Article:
Very nice article, although it should be noted that the Jacobsen 1949 translation of Siduri''s Advice is far more popular:
    "Gilgamesh, whither are you wandering? Life, which you look for, you will never find. For when the gods created man, they let death be his share, and life withheld in their own hands. Gilgamesh, fill your belly. Day and night make merry. Let days be full of joy, dance and make music day and night. And wear fresh clothes. And wash your head and bathe. Look at the child that is holding your hand, and let your wife del. Read more

  5. author
    lazyelephant275 18 Jan 2017 09:15

    When Gilgamesh returns to Uruk, he is empty-handed but reconciled at last to his mortality. He knows that he can’t live forever but that humankind will. Now he sees that the city he had repudiated in his grief and terror is a magnificent, enduring achievement the closest thing to immortality to which a mortal can aspire.

    Very nice article, although it should be noted that the Jacobsen 1949 translation of Siduri''''s Advice is far more popular:
    "Gilgamesh, whither are you wandering? Life, which you look for, you will never find. For when the gods created man, they let death be his share, and life withheld in their own hands. Gilgamesh, fill your belly. Day and night make merry. Let days be full of joy, dance and make music day and night. And wear fresh clothes. And wash your head and bathe. Look at the child that is holding your hand, and let your wife del. Read more

    As the story begins, Gilgamesh is terrifying and all-powerful. He sacrifices warriors whenever he feels like fighting, rapes his nobles’ wives, takes whatever he wants from his people, and tramples anyone who gets in his way. The old men of Uruk complain, saying that a king is supposed to protect his subjects like a shepherd, not harass them like a wild ox. The gods listen. They tell Aruru, the goddess of creation, that since she made Gilgamesh, she must now make someone strong enough to stand up to him.

    Aruru takes some clay, moistens it with her spit, and forms another man, named Enkidu. Shunning the cultivated lands and the cities, he lives in the wilderness with the animals. His most prominent physical feature is his hairiness. One day a hunter sees him at a watering hole. Terrified, the hunter rushes back to his house to tell his father he has seen a giant man, the most powerful in the land. The hunter says the man has unset his traps and filled in his pits, and that now he cannot be a hunter.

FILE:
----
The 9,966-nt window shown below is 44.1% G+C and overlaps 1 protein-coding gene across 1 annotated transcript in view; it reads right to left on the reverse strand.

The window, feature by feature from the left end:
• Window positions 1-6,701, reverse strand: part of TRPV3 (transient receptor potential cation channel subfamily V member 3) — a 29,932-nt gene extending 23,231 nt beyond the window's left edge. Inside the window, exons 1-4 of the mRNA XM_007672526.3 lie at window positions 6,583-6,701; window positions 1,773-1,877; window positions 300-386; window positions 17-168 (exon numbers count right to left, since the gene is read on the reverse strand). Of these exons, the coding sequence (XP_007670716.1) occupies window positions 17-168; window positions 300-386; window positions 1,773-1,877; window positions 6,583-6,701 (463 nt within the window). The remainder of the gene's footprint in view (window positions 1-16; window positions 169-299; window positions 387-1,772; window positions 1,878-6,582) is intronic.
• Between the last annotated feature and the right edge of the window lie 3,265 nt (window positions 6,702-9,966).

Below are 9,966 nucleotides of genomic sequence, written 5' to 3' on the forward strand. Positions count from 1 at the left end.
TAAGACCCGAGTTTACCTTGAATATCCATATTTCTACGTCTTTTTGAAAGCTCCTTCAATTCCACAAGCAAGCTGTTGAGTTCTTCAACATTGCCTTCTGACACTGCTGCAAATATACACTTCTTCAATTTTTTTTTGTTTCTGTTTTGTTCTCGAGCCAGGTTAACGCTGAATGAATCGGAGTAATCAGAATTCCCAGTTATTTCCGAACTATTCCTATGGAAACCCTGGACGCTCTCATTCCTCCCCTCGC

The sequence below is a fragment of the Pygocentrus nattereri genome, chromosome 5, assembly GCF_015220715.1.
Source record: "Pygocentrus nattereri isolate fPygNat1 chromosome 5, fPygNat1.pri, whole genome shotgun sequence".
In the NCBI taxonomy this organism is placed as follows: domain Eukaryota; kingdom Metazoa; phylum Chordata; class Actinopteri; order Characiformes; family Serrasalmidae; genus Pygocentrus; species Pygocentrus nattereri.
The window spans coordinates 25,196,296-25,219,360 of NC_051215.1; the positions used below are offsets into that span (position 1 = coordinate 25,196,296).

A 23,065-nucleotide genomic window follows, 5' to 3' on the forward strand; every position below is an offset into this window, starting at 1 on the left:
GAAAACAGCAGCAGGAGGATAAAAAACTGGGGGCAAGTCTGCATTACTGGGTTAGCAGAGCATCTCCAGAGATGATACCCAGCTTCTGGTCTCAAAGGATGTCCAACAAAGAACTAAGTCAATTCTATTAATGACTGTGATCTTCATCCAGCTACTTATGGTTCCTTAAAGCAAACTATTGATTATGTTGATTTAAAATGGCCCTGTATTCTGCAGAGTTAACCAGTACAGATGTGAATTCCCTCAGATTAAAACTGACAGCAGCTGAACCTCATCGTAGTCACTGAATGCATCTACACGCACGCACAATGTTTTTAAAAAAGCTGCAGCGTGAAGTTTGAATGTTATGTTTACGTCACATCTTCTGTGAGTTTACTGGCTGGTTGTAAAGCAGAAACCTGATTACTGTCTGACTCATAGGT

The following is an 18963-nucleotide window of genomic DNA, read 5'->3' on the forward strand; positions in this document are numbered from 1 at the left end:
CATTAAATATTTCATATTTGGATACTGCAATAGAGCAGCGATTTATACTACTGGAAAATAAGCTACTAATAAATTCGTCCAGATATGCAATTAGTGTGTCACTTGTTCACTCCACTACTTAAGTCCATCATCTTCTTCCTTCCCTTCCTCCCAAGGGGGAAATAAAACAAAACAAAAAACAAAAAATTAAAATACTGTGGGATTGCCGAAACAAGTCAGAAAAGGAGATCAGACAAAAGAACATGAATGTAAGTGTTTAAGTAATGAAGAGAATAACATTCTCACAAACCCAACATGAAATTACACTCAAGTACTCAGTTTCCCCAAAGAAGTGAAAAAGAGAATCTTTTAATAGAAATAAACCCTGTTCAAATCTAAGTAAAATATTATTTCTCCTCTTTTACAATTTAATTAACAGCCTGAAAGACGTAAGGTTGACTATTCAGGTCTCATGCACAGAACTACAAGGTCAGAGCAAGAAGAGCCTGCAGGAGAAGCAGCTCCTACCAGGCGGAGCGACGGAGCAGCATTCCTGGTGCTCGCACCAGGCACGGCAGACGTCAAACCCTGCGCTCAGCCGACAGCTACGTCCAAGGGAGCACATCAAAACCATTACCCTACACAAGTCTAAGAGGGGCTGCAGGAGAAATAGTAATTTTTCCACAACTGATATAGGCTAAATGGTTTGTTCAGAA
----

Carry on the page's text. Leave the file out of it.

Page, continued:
6. author
    User1489725397 18 Jan 2017 03:32

    When Gilgamesh returns to Uruk, he is empty-handed but reconciled at last to his mortality. He knows that he can’t live forever but that humankind will. Now he sees that the city he had repudiated in his grief and terror is a magnificent, enduring achievement the closest thing to immortality to which a mortal can aspire.

    Very nice article, although it should be noted that the Jacobsen 1949 translation of Siduri''''''''s Advice is far more popular:
    "Gilgamesh, whither are you wandering? Life, which you look for, you will never find. For when the gods created man, they let death be his share, and life withheld in their own hands. Gilgamesh, fill your belly. Day and night make merry. Let days be full of joy, dance and make music day and night. And wear fresh clothes. And wash your head and bathe. Look at the child that is holding your hand, and let your wife del. Read more

    As the story begins, Gilgamesh is terrifying and all-powerful. He sacrifices warriors whenever he feels like fighting, rapes his nobles’ wives, takes whatever he wants from his people, and tramples anyone who gets in his way. The old men of Uruk complain, saying that a king is supposed to protect his subjects like a shepherd, not harass them like a wild ox. The gods listen. They tell Aruru, the goddess of creation, that since she made Gilgamesh, she must now make someone strong enough to stand up to him.

    Aruru takes some clay, moistens it with her spit, and forms another man, named Enkidu. Shunning the cultivated lands and the cities, he lives in the wilderness with the animals. His most prominent physical feature is his hairiness. One day a hunter sees him at a watering hole. Terrified, the hunter rushes back to his house to tell his father he has seen a giant man, the most powerful in the land. The hunter says the man has unset his traps and filled in his pits, and that now he cannot be a hunter.

    Utnapishtim also tells Gilgamesh the story of a great flood exacted on the people of Shurrupak. Ea informs Utnapishtim of the coming flood and instructs him to build a great boat and to stock that boat with all the creatures of the land. It is important to note that when Utnapishtim asks Ea about why the flood is coming and about what he should tell the people of Shurrupak, Ea has no specific answer for him, stating only that Enlil is angry. This suggests that the wrath of the gods can also be incurred without any obvious insult or explanation.